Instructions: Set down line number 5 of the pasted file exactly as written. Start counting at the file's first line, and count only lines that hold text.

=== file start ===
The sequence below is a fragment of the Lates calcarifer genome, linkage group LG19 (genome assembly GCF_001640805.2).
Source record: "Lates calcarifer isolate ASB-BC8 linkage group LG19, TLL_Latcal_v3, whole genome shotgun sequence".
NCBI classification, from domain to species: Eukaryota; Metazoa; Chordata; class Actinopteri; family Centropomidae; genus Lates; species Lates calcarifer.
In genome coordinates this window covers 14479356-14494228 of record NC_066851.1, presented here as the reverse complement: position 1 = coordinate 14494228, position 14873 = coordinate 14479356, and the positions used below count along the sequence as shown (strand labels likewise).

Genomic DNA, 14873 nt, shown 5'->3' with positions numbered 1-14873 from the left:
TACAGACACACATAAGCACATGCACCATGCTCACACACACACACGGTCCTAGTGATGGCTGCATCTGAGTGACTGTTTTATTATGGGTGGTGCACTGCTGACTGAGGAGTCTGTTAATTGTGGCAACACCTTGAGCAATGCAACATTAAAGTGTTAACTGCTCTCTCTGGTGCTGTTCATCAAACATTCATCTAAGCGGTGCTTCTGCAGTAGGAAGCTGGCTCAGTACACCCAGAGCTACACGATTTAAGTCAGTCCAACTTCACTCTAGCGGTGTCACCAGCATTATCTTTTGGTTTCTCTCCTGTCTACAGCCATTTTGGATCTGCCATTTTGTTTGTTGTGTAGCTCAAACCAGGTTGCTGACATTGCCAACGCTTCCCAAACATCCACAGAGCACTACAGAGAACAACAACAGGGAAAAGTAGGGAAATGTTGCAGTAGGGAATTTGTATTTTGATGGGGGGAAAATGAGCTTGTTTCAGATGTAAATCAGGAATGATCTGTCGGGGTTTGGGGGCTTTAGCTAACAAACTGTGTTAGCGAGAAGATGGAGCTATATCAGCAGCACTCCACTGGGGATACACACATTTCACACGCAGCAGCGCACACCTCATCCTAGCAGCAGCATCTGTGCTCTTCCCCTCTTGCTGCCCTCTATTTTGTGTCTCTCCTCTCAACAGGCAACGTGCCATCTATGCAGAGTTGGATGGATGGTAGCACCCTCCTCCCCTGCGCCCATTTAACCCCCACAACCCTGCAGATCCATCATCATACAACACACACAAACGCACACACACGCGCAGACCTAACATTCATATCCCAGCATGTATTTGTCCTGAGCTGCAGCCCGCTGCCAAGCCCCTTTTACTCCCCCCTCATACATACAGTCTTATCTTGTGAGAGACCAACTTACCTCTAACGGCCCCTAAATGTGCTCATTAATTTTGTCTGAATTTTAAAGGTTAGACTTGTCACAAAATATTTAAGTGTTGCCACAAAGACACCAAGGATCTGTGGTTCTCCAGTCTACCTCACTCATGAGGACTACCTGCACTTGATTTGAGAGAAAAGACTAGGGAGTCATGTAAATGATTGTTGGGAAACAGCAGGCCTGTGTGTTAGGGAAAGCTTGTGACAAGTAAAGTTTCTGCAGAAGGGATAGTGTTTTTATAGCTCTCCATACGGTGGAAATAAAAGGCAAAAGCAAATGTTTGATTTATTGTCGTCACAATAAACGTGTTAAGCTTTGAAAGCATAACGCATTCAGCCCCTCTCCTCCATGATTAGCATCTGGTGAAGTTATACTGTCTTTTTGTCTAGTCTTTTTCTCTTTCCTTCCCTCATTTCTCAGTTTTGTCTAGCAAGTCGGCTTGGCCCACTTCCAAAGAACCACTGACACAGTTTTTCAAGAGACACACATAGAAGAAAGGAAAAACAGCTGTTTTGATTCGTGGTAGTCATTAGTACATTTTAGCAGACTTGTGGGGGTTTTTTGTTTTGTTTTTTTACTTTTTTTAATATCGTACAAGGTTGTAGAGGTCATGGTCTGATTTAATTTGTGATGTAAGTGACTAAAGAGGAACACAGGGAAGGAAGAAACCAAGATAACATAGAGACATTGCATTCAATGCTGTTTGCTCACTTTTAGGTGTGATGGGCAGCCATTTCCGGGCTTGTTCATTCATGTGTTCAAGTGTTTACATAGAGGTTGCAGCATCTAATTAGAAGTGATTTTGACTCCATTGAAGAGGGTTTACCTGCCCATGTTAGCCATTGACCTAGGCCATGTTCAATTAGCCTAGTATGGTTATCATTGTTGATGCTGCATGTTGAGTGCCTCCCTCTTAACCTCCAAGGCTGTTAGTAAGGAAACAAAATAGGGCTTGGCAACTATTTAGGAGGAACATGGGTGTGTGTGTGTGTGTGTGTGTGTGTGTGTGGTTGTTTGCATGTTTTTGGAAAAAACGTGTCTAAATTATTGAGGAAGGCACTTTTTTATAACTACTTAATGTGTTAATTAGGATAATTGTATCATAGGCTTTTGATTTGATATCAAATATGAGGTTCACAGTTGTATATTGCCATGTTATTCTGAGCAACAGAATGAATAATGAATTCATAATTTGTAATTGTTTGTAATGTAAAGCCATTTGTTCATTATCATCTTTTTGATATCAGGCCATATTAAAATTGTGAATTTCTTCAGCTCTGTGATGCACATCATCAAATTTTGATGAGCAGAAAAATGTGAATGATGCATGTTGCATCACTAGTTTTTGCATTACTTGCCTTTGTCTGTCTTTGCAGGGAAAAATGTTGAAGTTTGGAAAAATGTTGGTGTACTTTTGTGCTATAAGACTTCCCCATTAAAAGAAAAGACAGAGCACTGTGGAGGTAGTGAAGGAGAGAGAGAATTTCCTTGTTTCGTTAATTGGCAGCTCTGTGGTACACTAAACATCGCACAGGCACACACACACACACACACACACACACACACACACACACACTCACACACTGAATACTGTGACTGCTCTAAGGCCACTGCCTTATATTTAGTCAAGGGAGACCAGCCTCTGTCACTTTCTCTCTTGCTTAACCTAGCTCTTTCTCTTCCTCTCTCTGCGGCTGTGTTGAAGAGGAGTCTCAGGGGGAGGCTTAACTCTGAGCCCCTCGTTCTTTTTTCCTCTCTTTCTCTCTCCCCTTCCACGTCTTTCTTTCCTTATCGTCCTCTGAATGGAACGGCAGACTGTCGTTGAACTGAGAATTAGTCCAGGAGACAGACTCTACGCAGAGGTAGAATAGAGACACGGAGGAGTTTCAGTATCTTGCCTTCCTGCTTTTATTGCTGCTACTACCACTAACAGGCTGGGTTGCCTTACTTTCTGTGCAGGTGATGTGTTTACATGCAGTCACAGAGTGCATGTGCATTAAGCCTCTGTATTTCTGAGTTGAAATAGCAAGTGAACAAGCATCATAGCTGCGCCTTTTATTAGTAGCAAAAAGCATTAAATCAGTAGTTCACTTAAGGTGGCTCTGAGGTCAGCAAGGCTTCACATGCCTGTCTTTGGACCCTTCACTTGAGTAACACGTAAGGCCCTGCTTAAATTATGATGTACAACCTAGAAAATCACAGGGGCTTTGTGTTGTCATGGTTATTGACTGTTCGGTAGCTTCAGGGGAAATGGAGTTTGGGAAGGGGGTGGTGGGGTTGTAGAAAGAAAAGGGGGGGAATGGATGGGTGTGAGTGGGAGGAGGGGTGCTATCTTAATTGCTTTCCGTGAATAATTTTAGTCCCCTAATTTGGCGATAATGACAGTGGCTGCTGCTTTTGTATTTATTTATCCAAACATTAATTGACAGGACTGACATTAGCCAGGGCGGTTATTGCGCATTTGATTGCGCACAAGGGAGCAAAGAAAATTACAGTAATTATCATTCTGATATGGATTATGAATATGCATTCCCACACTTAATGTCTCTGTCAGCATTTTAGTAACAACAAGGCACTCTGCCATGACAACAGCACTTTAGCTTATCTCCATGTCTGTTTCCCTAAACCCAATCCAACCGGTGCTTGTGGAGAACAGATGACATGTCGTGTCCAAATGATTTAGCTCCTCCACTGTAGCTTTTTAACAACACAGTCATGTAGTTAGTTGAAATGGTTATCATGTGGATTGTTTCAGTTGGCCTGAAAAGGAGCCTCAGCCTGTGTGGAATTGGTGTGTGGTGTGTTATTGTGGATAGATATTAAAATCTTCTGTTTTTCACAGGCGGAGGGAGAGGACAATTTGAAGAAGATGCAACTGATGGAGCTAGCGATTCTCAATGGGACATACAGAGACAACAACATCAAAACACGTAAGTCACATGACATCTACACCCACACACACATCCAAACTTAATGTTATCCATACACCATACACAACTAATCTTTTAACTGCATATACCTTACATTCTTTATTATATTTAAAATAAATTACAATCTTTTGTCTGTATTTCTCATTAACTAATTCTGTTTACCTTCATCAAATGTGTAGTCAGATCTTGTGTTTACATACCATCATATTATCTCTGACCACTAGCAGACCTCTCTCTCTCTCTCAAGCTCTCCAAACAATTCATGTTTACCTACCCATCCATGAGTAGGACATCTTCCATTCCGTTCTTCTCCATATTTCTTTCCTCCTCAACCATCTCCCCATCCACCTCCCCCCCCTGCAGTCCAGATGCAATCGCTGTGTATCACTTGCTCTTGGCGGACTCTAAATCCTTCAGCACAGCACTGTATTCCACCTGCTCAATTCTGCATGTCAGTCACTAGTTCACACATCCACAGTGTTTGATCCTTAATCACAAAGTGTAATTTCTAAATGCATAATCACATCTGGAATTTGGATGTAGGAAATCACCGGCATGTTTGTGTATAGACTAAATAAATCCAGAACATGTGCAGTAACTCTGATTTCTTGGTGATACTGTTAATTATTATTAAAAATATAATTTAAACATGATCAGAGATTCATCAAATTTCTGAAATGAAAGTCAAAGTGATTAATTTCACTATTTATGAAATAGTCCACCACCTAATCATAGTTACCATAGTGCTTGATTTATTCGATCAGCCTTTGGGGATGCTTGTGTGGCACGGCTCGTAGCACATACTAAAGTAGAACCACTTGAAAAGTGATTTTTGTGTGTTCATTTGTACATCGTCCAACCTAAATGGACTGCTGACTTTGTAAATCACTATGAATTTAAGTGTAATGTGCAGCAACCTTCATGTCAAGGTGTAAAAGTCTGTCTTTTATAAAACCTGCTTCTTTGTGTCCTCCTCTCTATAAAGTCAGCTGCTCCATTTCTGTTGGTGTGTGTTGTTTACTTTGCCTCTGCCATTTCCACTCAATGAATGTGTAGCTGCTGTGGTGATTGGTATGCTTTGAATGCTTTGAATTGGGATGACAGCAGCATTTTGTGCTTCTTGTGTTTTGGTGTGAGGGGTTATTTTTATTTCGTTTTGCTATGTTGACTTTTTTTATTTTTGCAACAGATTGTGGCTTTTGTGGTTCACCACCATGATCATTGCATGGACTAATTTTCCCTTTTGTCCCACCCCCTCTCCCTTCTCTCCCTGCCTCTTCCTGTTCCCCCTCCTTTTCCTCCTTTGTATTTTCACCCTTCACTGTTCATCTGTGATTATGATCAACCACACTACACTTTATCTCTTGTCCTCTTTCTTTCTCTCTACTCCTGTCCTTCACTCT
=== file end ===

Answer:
Genomic DNA, 14873 nt, shown 5'->3' with positions numbered 1-14873 from the left: